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I am really wary of genre names...that's what we've been fighting against doing to people for hundreds of years, so I just don't feel like we should be doing that to music.
Trumpeter/composer/bandleader Dave Douglas has managed what few other jazz artists have; to be associated with and widely promoted by a major record company, creating a diverse body of work that is completely without compromise, at a time when most are looking for the next Diana Krall or Norah Jones. In the past five years Douglas has released seven albums that range from A Thousand Evenings , with his Charms of the Night Sky band, to the denser large-ensemble work, Witness. His latest release, Strange Liberation, reunites the quintet that produced '02's The Infinite, adding Bill Frisell to the mix to take things in a different direction.
While critics attempt to categorize Douglas' work as ranging from the Eastern European folk-informed Tiny Bell Trio to electronica with his Freak In project, Douglas steadfastly avoids the use of labels. "I am really wary of genre names," says Douglas. "I feel like when we get into saying, for example, that there's more blues on Strange Liberation we get on a really slippery slope to defining what the blues is and then taking it further and saying, "OK, is this more black or white?" And that's what we've been fighting against doing to people for hundreds of years, so I just don't feel like we should be doing that to music."
Douglas' name is synonymous with musical diversity and unusual instrumental contexts; in addition, he works almost exclusively with small ensembles. "I like music," Douglas explains, "where you get to hear everyone's personality, so that's why most of my groups are kept pretty small; because I feel like when there are too many people everyone has to rein it in a lot more to have things make sense.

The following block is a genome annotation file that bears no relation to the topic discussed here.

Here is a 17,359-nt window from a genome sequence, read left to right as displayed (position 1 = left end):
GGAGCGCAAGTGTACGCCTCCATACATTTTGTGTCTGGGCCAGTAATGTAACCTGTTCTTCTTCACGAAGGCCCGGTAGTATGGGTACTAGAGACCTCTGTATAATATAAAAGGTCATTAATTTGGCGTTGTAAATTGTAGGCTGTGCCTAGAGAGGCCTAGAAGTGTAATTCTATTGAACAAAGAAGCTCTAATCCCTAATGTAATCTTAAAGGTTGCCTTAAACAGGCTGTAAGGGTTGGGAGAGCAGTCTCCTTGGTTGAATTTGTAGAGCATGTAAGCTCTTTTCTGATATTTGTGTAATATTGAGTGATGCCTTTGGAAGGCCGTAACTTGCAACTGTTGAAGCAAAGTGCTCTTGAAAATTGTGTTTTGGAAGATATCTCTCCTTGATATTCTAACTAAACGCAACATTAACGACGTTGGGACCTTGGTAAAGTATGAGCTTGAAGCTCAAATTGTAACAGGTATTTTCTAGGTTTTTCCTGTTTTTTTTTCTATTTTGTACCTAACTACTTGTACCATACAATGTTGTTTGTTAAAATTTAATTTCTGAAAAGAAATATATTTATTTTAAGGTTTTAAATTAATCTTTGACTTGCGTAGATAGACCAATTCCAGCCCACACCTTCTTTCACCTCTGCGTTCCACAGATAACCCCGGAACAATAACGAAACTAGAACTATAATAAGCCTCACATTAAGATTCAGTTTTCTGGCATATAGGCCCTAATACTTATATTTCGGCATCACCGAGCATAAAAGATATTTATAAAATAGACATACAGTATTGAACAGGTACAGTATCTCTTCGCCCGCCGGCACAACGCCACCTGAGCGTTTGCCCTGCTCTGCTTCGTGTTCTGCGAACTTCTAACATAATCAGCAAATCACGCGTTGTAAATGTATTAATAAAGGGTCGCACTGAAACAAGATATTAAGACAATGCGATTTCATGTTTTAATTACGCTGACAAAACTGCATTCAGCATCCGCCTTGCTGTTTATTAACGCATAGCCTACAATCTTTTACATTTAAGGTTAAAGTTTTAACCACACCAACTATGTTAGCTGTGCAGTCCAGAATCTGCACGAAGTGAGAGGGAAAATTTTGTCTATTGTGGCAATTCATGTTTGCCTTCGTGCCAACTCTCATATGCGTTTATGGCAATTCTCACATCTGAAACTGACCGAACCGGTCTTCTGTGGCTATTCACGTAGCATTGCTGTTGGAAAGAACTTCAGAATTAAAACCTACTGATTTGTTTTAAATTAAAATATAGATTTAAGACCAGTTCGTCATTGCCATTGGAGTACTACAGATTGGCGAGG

"I try to come up with new sounds," Douglas continues, "to try to escape the traps of standard, for lack of a better word, jazz instrumentation. With The Tiny Bell Trio Brad Shepik is the kind of guitarist who can cover bass parts, chord parts and melodies all at once and it forced me, as a trumpet player, to think differently; to gravitate, for example, towards playing bass lines. And I think it really opened things up for Jim Black too, especially in the area of the bass drum, supporting the sound of the band in a way that he wouldn't have to if there were a bassist, an organ player or some other low instrument. I like those kinds of challenges."
Sometimes a single musician or a single instrument can motivate Douglas to put together a new project. "With the Charms of the Night Sky band," Douglas says, "Guy Klucevsek was the whole reason I started the thing in the first place, hearing him at a solo show. I had played quite a bit, some years before that, with an accordion player and then drifted out of it; hearing Guy just opened my mind to what was possible. Violinist Mark Feldman and I already had a history of playing together and writing for each other; and meeting bassist Greg Cohen in Masada was the step that made me feel like I could do the whole thing, because he's such a solid player, having played singer/songwriter music, pop music, Dixieland, Avant-Garde and modern jazz. Everyone in the group had a lot of responsibility, with there being no drummer; it forced all of us to think as rhythm section players as we were playing melodies and chord parts. And Greg was somebody who could understand the different roles that were required and be himself within all of them."